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John Hopkins University Summer Workshop 2003

John Hopkins University Summer Workshop 2003

Semantic Analysis Over Sparse Data

| Louise Guthrie | Hamish Cunningham | Roberto Basili |

| Kalina Bontcheva | David Guthrie | Fabio Zanzotto | Klaus Machery | Jia Cui |

| Martin Holub | Kristiyan Haralambiev | Cassia Faria | Jerry Cheng-Chieh Liu | Marco Cammisa |

| Frederick Jelinek | Diana Maynard | Valentin Tablan |



This page describes the 2003 Summer Workshop at John Hopkins University Centre for Language and Speech Processing. There's also a workshop page at JHU.

Introduction: Semantic Analysis Over Sparse Data.

The aim of the task is to verify the feasibility of a machine learning-based semantic approach to the data sparseness problem that is encountered in many areas of natural language processing such as language modeling, text classification, question answering and information extraction.

The suggested approach takes advantage of several technologies for supervised and unsupervised sense disambiguation that have been developed in the last decade and of several resources that have been made available.

The task is motivated by the fact that current language processing models are considerably affected by sparseness of training data, and current solutions, like class-based approaches, do not elicit appropriate information: the semantic nature and linguistic expressiveness of automatically derived word classes is unclear. Many of these limitations originate from the fact that fine-grained automatic sense disambiguation is not applicable on a large scale.

The workshop will develop a weakly supervised method for sense modeling (i.e. reduction of possible word senses in corpora according to their genre) and apply it to a huge corpus in order to coarsely sense-disambiguate it. This can be viewed as an incremental step towards fine-grained sense disambiguation. The created semantic repository as well as the developed techniques will be made available as resources for future work on language modeling, semantic acquisition for text extraction, question answering, summarization, and most other natural language processing tasks.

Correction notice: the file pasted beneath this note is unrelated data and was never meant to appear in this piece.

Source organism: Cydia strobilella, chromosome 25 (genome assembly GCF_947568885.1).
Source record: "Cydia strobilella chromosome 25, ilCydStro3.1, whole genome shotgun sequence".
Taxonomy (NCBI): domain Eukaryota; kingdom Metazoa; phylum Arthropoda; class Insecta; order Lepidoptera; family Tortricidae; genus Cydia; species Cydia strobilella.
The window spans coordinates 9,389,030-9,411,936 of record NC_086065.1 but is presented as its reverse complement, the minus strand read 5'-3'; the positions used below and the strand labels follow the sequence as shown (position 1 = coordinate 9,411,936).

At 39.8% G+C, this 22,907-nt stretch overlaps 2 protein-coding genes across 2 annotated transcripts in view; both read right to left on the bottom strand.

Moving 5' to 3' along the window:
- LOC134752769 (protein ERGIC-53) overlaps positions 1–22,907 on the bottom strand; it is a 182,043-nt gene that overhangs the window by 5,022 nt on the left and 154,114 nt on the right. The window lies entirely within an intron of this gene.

The project will produce two things:

We chose the BNC because it is a very diverse set of texts, as is the Web. The next section discusses some of the motivation of the project relating partly to information processing in the age of the Web.


Gartner reported in 2002 that for at least the next decade more than 95% of human-to-computer information input will involve textual language. They also report that by 2012 taxonomic and hierachical knowledge mapping and indexing will be prevalent in almost all information-rich applications. The web revolution has been based largely on human language materials, and in making the shift to the next generation knowledge-based web, human language will remain key.

The Semantic Web (SW) is adding a machine-tractable layer to the natural language web of HTML. The Grid initiative is constructing infrastructure for distributed collaborative science, or e-science. Web Services are driving the decomposition of monolithic software into flexible component sets that can be reconfigured to keep ahead in rapidly changing markets. The three areas are closely linked: web technology is essential to the Grid; the Semantic Web and the Grid are co-penetrating to form the Semantic Grid; Web Services underpin the next generation of the Grid in the Open Grid Services Architecture; Semantic Web Services (SWSs) allow dynamic construction of applications from component services, and better service description and discovery.

In each case the use of formal data enables automatic processing, for example by conceptual search engines or personal assistance agents, and it also leads to a certain amount of future-proofing: formal data is more easily repurposed than natural language data.

Together these developments represent the next stage of evolution for the web, distributed computing and collaborative science. Key to the success of the enterprise is the production and maintenance of formal data. The SW and SWSs rely on formal semantics in the shape of ontologies and related instance sets, or knowledge bases. Whereas the simplicity of HTML and the ubiquity of natural language led to the organic growth of the hypertext web, semantic data is harder to create and maintain. HLT provides the missing link between language and formal data, the glue to fix web services to their user constituency and enable easier enterprise integration.

As a practical example, experiments by Bertelsmann's Empolis knowledge technology arm indicate that using IE for semi-automatic indexing of documents can double throughput, e.g. for one client they reduced the average time spent on each document from 9 minutes to 4 minutes.

The web revolution has been based largely on human language materials, and in making the shift to the next generation knowledge-based web, human language will remain key.

The problem is that these are contradictory tendencies: the formal structures that are needed for semantics-based systems are quite different from human language, with all its ambiguity, messy and chaotic nature: how do we tackle this contradiction? A number of NLE techniques are relevant:

In each case, a corpus of semantically tagged-data will improve the efficiency and portability of the technology.